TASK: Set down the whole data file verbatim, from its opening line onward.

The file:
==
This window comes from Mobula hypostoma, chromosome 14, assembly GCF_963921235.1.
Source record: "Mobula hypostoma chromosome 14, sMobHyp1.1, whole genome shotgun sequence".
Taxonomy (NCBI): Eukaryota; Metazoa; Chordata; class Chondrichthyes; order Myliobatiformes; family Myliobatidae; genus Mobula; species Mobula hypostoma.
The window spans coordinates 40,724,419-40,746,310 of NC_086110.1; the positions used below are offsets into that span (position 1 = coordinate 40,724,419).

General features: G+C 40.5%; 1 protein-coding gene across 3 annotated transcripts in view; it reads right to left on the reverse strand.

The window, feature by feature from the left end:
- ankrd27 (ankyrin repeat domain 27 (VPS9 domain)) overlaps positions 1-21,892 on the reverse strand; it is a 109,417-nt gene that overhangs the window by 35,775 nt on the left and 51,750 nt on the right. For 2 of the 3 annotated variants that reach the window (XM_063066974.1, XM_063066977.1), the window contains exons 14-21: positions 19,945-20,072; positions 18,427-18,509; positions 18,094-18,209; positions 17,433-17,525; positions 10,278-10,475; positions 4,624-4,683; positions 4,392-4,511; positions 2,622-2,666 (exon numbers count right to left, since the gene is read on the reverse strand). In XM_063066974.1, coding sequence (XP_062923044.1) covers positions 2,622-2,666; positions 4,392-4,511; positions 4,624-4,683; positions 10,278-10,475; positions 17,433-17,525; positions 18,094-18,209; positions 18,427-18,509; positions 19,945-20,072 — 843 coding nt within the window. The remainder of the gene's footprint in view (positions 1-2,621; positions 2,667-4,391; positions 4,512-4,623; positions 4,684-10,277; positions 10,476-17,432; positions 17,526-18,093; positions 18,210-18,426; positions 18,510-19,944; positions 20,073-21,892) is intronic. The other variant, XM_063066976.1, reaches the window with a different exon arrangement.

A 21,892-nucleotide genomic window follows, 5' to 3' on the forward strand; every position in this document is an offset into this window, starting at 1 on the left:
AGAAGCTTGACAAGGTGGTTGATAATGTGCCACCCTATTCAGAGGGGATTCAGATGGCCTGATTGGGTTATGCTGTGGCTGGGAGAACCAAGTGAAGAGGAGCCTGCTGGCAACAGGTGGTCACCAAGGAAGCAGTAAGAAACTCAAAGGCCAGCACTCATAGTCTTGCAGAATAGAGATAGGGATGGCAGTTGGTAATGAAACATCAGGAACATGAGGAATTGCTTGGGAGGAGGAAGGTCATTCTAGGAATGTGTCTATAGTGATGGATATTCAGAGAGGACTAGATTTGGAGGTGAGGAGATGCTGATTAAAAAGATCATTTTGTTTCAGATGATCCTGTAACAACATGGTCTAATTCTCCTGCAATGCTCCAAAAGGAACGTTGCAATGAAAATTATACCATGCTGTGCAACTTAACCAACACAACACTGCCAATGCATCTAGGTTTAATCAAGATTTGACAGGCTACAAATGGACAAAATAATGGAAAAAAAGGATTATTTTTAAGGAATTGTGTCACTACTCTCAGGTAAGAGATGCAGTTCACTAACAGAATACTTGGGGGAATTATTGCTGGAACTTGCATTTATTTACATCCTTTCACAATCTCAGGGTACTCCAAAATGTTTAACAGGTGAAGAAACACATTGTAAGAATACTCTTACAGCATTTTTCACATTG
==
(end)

This window comes from Mobula hypostoma, chromosome 14, assembly GCF_963921235.1.
Source record: "Mobula hypostoma chromosome 14, sMobHyp1.1, whole genome shotgun sequence".
Taxonomy (NCBI): Eukaryota; Metazoa; Chordata; class Chondrichthyes; order Myliobatiformes; family Myliobatidae; genus Mobula; species Mobula hypostoma.
The window spans coordinates 40,724,419-40,746,310 of NC_086110.1; the positions used below are offsets into that span (position 1 = coordinate 40,724,419).

General features: G+C 40.5%; 1 protein-coding gene across 3 annotated transcripts in view; it reads right to left on the reverse strand.

The window, feature by feature from the left end:
- ankrd27 (ankyrin repeat domain 27 (VPS9 domain)) overlaps positions 1-21,892 on the reverse strand; it is a 109,417-nt gene that overhangs the window by 35,775 nt on the left and 51,750 nt on the right. For 2 of the 3 annotated variants that reach the window (XM_063066974.1, XM_063066977.1), the window contains exons 14-21: positions 19,945-20,072; positions 18,427-18,509; positions 18,094-18,209; positions 17,433-17,525; positions 10,278-10,475; positions 4,624-4,683; positions 4,392-4,511; positions 2,622-2,666 (exon numbers count right to left, since the gene is read on the reverse strand). In XM_063066974.1, coding sequence (XP_062923044.1) covers positions 2,622-2,666; positions 4,392-4,511; positions 4,624-4,683; positions 10,278-10,475; positions 17,433-17,525; positions 18,094-18,209; positions 18,427-18,509; positions 19,945-20,072 — 843 coding nt within the window. The remainder of the gene's footprint in view (positions 1-2,621; positions 2,667-4,391; positions 4,512-4,623; positions 4,684-10,277; positions 10,476-17,432; positions 17,526-18,093; positions 18,210-18,426; positions 18,510-19,944; positions 20,073-21,892) is intronic. The other variant, XM_063066976.1, reaches the window with a different exon arrangement.

A 21,892-nucleotide genomic window follows, 5' to 3' on the forward strand; every position in this document is an offset into this window, starting at 1 on the left:
AGAAGCTTGACAAGGTGGTTGATAATGTGCCACCCTATTCAGAGGGGATTCAGATGGCCTGATTGGGTTATGCTGTGGCTGGGAGAACCAAGTGAAGAGGAGCCTGCTGGCAACAGGTGGTCACCAAGGAAGCAGTAAGAAACTCAAAGGCCAGCACTCATAGTCTTGCAGAATAGAGATAGGGATGGCAGTTGGTAATGAAACATCAGGAACATGAGGAATTGCTTGGGAGGAGGAAGGTCATTCTAGGAATGTGTCTATAGTGATGGATATTCAGAGAGGACTAGATTTGGAGGTGAGGAGATGCTGATTAAAAAGATCATTTTGTTTCAGATGATCCTGTAACAACATGGTCTAATTCTCCTGCAATGCTCCAAAAGGAACGTTGCAATGAAAATTATACCATGCTGTGCAACTTAACCAACACAACACTGCCAATGCATCTAGGTTTAATCAAGATTTGACAGGCTACAAATGGACAAAATAATGGAAAAAAAGGATTATTTTTAAGGAATTGTGTCACTACTCTCAGGTAAGAGATGCAGTTCACTAACAGAATACTTGGGGGAATTATTGCTGGAACTTGCATTTATTTACATCCTTTCACAATCTCAGGGTACTCCAAAATGTTTAACAGGTGAAGAAACACATTGTAAGAATACTCTTACAGCATTTTTCACATTG